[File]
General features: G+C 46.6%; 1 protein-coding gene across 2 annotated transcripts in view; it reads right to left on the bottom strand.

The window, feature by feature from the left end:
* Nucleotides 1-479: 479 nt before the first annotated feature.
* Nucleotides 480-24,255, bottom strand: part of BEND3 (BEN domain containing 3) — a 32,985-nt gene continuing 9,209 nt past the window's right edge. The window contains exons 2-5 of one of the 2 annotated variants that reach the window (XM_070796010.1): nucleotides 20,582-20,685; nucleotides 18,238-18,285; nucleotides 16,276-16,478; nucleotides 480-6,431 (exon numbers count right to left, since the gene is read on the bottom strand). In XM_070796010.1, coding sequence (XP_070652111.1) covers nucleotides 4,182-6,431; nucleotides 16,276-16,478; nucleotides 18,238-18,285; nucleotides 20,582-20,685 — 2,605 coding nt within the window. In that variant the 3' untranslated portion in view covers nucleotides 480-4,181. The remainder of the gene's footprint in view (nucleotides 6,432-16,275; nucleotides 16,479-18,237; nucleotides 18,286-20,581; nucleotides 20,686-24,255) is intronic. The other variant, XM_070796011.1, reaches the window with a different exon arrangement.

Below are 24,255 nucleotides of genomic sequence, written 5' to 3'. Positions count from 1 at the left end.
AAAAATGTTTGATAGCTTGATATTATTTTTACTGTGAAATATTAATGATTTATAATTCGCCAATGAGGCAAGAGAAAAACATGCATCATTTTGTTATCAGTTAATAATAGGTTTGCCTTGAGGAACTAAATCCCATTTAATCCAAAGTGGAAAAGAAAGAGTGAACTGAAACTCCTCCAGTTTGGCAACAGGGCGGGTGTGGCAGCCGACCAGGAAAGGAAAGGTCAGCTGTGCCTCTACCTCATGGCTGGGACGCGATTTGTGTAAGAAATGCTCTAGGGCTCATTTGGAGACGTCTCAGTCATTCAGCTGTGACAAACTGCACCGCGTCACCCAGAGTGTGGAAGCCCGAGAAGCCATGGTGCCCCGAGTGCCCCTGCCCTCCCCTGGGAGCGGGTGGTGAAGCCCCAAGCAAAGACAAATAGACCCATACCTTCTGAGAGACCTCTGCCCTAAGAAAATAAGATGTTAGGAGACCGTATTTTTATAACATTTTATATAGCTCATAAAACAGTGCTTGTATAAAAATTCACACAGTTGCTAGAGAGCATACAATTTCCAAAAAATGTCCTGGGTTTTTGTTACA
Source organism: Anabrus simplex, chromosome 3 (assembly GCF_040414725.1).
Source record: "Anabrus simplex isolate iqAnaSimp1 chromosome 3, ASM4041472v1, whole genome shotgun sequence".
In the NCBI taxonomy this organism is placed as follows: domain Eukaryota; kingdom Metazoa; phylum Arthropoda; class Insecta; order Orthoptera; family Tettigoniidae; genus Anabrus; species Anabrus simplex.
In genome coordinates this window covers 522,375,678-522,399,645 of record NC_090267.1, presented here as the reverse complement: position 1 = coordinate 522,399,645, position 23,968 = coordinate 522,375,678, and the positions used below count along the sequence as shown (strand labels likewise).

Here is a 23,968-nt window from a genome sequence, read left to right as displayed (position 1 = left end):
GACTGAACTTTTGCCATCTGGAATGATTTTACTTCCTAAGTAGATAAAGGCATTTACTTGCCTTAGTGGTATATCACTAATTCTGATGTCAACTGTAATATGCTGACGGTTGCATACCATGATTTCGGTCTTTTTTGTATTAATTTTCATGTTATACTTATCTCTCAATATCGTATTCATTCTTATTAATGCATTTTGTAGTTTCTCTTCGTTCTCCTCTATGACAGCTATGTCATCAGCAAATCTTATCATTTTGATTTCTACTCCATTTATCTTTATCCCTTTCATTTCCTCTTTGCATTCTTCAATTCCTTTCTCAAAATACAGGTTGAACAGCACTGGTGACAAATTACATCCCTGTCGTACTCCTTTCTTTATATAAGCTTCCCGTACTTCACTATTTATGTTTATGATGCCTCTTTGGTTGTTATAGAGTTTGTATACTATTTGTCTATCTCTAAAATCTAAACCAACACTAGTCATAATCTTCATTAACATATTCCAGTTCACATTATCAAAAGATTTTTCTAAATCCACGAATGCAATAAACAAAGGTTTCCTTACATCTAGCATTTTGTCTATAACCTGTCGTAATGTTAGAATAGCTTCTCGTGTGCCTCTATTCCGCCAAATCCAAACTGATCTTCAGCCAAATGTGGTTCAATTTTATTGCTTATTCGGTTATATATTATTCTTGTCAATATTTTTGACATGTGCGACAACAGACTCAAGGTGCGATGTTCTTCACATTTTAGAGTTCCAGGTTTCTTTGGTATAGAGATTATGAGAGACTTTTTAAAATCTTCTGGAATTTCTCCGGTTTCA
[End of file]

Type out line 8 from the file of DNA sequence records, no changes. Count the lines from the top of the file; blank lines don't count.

Source record: "Anabrus simplex isolate iqAnaSimp1 chromosome 3, ASM4041472v1, whole genome shotgun sequence".